New Mathematical Model Helps Predicts Optimal Use of Antibiotics
Researchers at the Yale School of Public Health have developed a new mathematical model to help predict the optimal dosing of antibiotics.
Although antibiotics were first introduced more than 70 years ago, substantial uncertainty remains about how the drugs should be used by patients to ensure recovery, while minimizing toxic side effects and the risk of developing antibiotic resistance.
“To date, antibiotic treatment recommendations have been arrived at by trial-and-error or with complex models of drug distribution and action, and it is not possible in most cases to know whether the recommended dose, frequency and length of most treatment regimens are appropriate,” said Ted Cohen, M.D., M.P.H, D.Ph., associate professor at Yale School of Public Health and senior author of the study in the journal Science Translational Medicine.
While current mathematical models predict the effect of antibiotics on bacteria in specific settings, these models fail to reliably predict treatment efficacy across a range of biologically relevant scenarios.
In their study, Pia Abel zur Wiesch, postdoctoral fellow at Yale School of Public Health and lead author, Cohen and a team of international colleagues describe a model that uses information about how antibiotics bind to bacterial target molecules to predict how these drugs will affect individual bacterial cells and populations of bacteria. The model suggests that the apparent complexity of antibiotic action may be explained by the simple chemical kinetics of antibiotics binding to bacterial targets. Accordingly, the new model offers an alternative explanation for the mechanisms that are responsible for complex antibiotic actions.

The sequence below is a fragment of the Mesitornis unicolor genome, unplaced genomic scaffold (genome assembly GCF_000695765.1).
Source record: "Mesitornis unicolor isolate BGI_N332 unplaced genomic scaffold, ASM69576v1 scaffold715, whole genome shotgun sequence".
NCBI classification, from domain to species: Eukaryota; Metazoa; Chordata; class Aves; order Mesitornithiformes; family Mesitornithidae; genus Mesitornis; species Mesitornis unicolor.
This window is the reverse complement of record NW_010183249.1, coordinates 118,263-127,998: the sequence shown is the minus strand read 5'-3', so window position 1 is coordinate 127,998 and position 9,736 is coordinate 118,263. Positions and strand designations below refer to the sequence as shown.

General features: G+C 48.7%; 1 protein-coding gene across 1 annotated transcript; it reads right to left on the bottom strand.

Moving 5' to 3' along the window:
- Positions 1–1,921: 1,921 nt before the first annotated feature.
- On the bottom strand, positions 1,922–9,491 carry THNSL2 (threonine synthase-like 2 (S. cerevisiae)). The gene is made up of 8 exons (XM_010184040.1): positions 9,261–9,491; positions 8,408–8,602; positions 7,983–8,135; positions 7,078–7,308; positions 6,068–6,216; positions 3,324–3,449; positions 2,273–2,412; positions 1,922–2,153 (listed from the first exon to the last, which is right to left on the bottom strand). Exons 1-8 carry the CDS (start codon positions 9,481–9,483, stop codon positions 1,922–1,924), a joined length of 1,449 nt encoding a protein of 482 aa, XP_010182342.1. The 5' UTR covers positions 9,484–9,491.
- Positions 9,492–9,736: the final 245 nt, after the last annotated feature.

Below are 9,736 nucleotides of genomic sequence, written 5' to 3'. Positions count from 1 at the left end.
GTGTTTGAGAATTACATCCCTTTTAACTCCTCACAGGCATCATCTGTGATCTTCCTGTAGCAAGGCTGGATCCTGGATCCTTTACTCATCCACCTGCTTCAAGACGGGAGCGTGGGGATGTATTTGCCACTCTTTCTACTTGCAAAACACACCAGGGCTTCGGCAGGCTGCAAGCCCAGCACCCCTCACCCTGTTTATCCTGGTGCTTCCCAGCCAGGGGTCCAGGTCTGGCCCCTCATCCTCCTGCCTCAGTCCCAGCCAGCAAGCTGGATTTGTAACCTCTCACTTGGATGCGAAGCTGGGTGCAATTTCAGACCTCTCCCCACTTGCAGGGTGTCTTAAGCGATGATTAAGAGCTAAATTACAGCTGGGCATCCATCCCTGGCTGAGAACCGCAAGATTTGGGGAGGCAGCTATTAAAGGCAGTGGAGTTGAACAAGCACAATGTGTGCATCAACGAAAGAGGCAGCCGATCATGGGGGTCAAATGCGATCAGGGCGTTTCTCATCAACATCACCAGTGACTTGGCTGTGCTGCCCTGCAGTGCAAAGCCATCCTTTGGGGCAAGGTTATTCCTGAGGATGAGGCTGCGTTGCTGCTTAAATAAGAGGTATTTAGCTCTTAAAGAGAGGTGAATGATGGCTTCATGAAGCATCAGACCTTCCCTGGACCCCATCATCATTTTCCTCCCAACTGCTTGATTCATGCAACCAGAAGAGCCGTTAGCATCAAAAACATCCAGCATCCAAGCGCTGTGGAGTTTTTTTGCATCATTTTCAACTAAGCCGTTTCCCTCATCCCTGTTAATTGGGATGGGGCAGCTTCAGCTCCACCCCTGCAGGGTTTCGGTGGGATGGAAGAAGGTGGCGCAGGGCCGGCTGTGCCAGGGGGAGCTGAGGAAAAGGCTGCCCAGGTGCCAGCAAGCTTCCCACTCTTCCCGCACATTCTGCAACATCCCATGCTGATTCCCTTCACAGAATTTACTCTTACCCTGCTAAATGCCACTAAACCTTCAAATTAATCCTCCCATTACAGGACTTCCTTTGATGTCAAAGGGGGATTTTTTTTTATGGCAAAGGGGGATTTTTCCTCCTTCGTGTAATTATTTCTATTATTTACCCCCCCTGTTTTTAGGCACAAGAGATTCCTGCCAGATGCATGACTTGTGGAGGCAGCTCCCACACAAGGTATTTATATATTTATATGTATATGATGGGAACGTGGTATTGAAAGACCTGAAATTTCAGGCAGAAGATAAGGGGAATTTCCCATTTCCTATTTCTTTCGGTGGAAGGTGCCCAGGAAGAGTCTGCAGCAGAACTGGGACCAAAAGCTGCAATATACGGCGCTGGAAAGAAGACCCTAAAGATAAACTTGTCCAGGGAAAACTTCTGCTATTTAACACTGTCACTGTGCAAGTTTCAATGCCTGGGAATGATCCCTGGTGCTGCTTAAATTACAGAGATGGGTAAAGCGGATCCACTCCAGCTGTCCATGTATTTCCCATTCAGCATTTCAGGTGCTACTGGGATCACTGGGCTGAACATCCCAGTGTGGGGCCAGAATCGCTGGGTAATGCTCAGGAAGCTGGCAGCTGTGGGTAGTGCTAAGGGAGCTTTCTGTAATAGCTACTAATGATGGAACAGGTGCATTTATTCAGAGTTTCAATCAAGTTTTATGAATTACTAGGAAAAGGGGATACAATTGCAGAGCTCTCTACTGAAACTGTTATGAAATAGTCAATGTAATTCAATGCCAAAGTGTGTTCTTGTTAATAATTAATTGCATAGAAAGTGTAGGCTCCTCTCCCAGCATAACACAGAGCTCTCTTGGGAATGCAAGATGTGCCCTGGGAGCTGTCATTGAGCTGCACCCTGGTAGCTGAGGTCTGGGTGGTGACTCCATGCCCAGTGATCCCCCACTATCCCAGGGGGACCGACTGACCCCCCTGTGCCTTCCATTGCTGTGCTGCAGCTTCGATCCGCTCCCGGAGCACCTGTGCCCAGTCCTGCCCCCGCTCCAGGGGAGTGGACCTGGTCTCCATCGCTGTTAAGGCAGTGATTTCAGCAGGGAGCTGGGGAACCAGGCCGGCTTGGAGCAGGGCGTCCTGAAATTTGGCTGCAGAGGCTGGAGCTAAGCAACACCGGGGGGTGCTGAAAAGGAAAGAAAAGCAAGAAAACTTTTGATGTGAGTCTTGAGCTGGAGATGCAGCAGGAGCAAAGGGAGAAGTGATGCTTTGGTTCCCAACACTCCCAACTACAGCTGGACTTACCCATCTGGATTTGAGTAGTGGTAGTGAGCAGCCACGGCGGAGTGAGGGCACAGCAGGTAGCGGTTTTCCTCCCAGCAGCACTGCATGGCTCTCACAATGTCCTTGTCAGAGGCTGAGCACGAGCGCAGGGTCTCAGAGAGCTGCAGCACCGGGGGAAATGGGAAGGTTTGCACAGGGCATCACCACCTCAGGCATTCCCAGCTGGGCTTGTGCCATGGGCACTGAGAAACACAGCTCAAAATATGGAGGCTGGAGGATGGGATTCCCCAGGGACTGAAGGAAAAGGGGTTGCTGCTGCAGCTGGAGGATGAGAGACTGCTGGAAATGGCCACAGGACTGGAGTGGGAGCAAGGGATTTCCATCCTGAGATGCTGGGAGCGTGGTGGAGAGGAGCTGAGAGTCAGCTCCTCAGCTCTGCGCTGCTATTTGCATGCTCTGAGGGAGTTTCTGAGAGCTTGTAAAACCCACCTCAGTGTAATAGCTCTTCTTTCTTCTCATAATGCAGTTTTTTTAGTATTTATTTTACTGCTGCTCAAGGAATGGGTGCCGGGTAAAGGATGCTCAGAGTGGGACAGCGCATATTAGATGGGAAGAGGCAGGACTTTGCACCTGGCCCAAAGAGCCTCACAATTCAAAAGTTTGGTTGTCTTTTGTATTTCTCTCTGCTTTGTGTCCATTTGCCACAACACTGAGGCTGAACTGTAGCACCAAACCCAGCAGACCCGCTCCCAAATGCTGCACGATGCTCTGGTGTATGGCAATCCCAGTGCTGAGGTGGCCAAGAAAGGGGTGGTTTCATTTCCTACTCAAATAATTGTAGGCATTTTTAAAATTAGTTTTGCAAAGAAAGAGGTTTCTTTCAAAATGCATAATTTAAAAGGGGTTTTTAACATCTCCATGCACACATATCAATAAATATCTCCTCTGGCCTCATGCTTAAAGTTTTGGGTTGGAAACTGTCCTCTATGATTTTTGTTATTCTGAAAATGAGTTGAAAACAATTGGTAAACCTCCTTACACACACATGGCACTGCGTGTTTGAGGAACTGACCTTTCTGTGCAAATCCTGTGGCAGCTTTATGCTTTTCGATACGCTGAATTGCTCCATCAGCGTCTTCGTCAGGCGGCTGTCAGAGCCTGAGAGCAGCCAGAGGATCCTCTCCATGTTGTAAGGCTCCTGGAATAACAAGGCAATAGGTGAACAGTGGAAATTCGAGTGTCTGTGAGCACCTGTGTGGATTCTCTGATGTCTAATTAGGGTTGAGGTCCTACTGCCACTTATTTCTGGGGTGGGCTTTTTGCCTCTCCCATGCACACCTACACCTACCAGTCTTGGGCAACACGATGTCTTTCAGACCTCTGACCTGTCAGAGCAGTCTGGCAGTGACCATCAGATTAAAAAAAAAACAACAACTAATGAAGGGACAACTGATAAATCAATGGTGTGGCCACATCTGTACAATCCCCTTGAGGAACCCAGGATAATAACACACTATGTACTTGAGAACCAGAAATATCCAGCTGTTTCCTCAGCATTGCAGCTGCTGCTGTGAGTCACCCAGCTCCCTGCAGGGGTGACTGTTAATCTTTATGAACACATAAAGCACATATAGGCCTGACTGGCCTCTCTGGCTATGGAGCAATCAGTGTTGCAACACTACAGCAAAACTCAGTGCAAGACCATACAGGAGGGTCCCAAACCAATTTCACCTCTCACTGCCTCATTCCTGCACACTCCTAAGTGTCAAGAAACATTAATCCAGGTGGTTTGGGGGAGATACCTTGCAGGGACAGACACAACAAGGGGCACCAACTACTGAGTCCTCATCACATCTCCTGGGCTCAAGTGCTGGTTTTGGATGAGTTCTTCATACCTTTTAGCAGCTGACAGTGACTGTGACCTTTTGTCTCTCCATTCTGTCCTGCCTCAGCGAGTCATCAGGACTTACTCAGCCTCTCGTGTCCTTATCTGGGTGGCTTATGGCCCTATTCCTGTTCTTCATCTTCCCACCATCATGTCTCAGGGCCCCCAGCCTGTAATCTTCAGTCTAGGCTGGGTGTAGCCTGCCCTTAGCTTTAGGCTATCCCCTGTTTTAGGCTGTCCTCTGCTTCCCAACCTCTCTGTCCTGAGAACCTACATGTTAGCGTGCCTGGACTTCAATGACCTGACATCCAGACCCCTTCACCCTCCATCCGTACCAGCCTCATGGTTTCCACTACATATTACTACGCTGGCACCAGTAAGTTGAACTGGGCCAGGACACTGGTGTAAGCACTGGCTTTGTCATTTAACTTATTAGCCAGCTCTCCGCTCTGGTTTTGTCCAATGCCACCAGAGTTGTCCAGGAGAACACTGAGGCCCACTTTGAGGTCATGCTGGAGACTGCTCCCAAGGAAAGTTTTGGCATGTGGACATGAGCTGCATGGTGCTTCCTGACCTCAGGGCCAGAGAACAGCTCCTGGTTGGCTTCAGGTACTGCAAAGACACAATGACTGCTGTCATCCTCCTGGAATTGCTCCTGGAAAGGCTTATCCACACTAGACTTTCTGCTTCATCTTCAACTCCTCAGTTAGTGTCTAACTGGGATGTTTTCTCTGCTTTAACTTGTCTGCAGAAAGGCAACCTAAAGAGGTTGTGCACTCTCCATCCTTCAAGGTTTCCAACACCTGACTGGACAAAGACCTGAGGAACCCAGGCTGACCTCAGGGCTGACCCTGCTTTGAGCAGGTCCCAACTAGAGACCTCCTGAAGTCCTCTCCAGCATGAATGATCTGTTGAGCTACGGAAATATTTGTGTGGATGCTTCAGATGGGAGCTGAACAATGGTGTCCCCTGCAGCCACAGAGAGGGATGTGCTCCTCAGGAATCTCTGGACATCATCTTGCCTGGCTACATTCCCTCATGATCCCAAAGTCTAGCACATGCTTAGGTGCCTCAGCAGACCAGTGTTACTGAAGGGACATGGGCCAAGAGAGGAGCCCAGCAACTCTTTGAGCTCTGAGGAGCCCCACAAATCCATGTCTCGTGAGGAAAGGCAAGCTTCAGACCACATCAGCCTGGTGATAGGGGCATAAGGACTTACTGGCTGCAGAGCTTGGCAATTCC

Abel zur Wiesch said that the complexity of antibiotic action has traditionally been ascribed to various biological phenomena. For example, it is not well understood why very long treatment courses are needed to eradicate some bacterial infections. One common explanation has been that some bacteria are “asleep” and not susceptible to antibiotics, but can then “wake up” after therapy is discontinued and cause patients to suffer a relapse.
The authors hope the model may eventually help inform the design of more effective antibiotic dosing regimens based on chemical kinetic properties of antibiotics alone. Furthermore, the model may be useful for speeding the development of new antibiotics by identifying favorable chemical kinetic characteristics of new drug compounds.
In the future, the authors plan to extend this model to understand how chemical kinetics of antibiotics influence the risk of drug resistance, particularly for diseases of global health importance such as tuberculosis. “While we are excited about the promise of this modeling framework for explaining antibiotic effects, additional work is needed to evaluate whether this simple modeling framework can be used to inform the design of regimens for diseases requiring complex multidrug treatments,” said Abel zur Wiesch.